A Quick Guide on Nutrition - Fats

Wednesday 21 May 2014

Fats are the most misunderstood category of nutrients as we always think Fats are bad. But Dietary Fats are good for us because:
  • It provides the greatest Energy source per gram of food.
  • It improves the taste, aroma and texture of the food and helps in Digestion.
  • It plays a vital role in maintaining healthy skin and hair.
  • It protects internal organs from shock and injury.
  • It is an essential source of Fatty Acids. Human body does not manufacture these.
  • Vitamins A, D, E and K are fat-soluble vitamins, meaning they can only be digested, absorbed and transported in conjunction with fats. In absence of fats, our body cannot access these vitamins from the food we eat.

5 Myths and Facts on Fats

1. Myth: All fats are equal - and equally bad for you
Fact: Saturated fats and trans fat are bad for you because they raise your cholesterol and increase your risk for heart disease. But mono-unsaturated fats and poly-unsaturated fats are good for you, lowering cholesterol and reducing your risk of heart disease.

2. Myth: Lowering the amount of fat you eat is what matters the most
Fact: The mix of fats you eat, rather than the total amount in your diet, is what matters most when it comes to your cholesterol and health. The key is to eat more good fats and less bad fats.

3. Myth: Fat-free means healthy
Fact: A "fat-free" label doesn't mean you can eat all you want without consequences to your waistline. Many fat-free foods are high in sugar, refined carbohydrates and calories.

4. Myth: All body fat is the same
Fact: Where you carry your fat matters. The health risks are greater if you tend to carry your weight around your abdomen, as opposed to your hips and thighs. A lot of belly fat is stored deep below the skin surrounding the abdominal organs and liver, and is closely linked to insulin resistance and diabetes.

5. Myth: Eating a low-fat diet is the key to weight loss
Fact: Cutting calories is the key to weight loss. Since fats are filling, they can help curb over-eating.

Sources of Fats
- Animal fats are solid in room temperature. Travel in sticky globs, cling to wall of blood vessels, clog arteries.
- Butter and cream melt at body temperature and can be absorbed without much digestive work.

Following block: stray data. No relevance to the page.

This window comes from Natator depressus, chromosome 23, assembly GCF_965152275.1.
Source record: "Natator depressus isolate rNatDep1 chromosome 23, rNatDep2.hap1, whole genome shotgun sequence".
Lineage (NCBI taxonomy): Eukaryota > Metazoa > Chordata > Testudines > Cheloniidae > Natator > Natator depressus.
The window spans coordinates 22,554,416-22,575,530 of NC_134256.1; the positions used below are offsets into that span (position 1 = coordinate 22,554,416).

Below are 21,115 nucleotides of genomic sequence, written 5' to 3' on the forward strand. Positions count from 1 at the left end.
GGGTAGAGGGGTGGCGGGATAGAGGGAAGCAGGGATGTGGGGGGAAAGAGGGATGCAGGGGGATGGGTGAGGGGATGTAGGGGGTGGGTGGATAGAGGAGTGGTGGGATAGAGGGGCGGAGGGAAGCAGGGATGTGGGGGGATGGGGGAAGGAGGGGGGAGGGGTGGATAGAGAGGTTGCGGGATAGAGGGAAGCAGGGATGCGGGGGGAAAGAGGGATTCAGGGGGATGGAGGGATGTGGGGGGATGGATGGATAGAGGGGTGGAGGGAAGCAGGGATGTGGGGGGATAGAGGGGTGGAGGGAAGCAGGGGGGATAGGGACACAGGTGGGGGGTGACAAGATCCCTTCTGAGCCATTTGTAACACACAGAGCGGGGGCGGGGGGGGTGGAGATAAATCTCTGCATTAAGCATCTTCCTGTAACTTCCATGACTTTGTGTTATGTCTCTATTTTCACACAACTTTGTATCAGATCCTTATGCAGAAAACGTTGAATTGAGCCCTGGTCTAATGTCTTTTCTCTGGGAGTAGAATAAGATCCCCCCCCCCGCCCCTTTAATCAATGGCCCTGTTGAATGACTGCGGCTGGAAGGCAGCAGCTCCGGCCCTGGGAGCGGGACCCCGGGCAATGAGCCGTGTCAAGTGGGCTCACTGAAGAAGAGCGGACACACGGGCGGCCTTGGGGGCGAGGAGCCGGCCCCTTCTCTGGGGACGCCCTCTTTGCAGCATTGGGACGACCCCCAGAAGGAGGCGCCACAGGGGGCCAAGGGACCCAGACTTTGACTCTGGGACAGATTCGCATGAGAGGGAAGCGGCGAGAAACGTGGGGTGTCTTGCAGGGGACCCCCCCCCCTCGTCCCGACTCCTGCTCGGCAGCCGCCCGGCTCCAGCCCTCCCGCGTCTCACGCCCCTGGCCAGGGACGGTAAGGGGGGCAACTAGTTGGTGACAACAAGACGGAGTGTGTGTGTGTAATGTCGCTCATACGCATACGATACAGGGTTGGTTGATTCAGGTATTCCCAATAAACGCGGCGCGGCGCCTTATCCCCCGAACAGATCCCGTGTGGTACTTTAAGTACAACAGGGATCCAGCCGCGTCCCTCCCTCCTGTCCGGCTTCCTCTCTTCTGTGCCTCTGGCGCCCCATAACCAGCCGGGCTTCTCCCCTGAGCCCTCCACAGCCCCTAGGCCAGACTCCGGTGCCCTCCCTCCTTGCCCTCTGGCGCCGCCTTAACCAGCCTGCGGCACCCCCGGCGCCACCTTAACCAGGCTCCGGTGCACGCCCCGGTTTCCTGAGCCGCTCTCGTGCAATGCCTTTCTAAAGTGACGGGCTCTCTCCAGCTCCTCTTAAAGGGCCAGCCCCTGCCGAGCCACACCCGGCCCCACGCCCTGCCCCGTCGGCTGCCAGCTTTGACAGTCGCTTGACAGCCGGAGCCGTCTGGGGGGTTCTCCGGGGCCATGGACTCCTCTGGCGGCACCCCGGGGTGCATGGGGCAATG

- Liquid at room temperature. 
- Good for cardiovascular disease and protection from cancer.

- Best fat to consume. But very unstable and sensitive to heat, light and air.
- Contains 2 Essential Fatty Acids – Omega-6 and Omega-3.

What are BAD Fats?
Saturated fat – Milk, butter, cheese, lard, palm and coconut oil, chicken with skin, high-fat cuts of meat.
Trans fat - Packaged snack food (chips, crackers), hydrogenated fat (pastries, cookies, muffins, cakes, pizza), margarine, fried food, vegetable shortening.

What are GOOD Fats?
Mono-unsaturated fat – Avocados, oils (olive, sesame, canola, sunflower, peanut), nuts (almond, macadamia, pecan, hazel, cashew, peanut).
Poly-unsaturated fat – Oil (soybean, corn, safflower), walnuts, seeds (pumpkin, flaxseed, sesame), fatty fish (tuna, salmon, mackerel, herring, trout, sardine), tofu, soymilk.

Essential Fatty Acids are important for your body because:
We need Omega-3 and Omega-6 to survive, but have to outsource as our body cannot manufacture.
Omega-3 source = flaxseed oil, salmon, tuna, trout, green leafy vege.
Omega-6 source = oils (safflower, sunflower, corn, sesame), almond, avocado, walnut, pumpkin seeds.
Shopping Tips for Good Oils

1. Avoid oils stored in clear, plastic bottles. The oils should be stored in dark bottles.
2. Read the label.
For Olive Oil - look for virgin or extra-virgin (Not natural, light, pure, cold-pressed etc).
The oil should be Unrefined (Not refined, bleached, deodorized, non-virgin).
It should be preferably organic.
The label should state expiry date, processing method, source, storage instruction etc.

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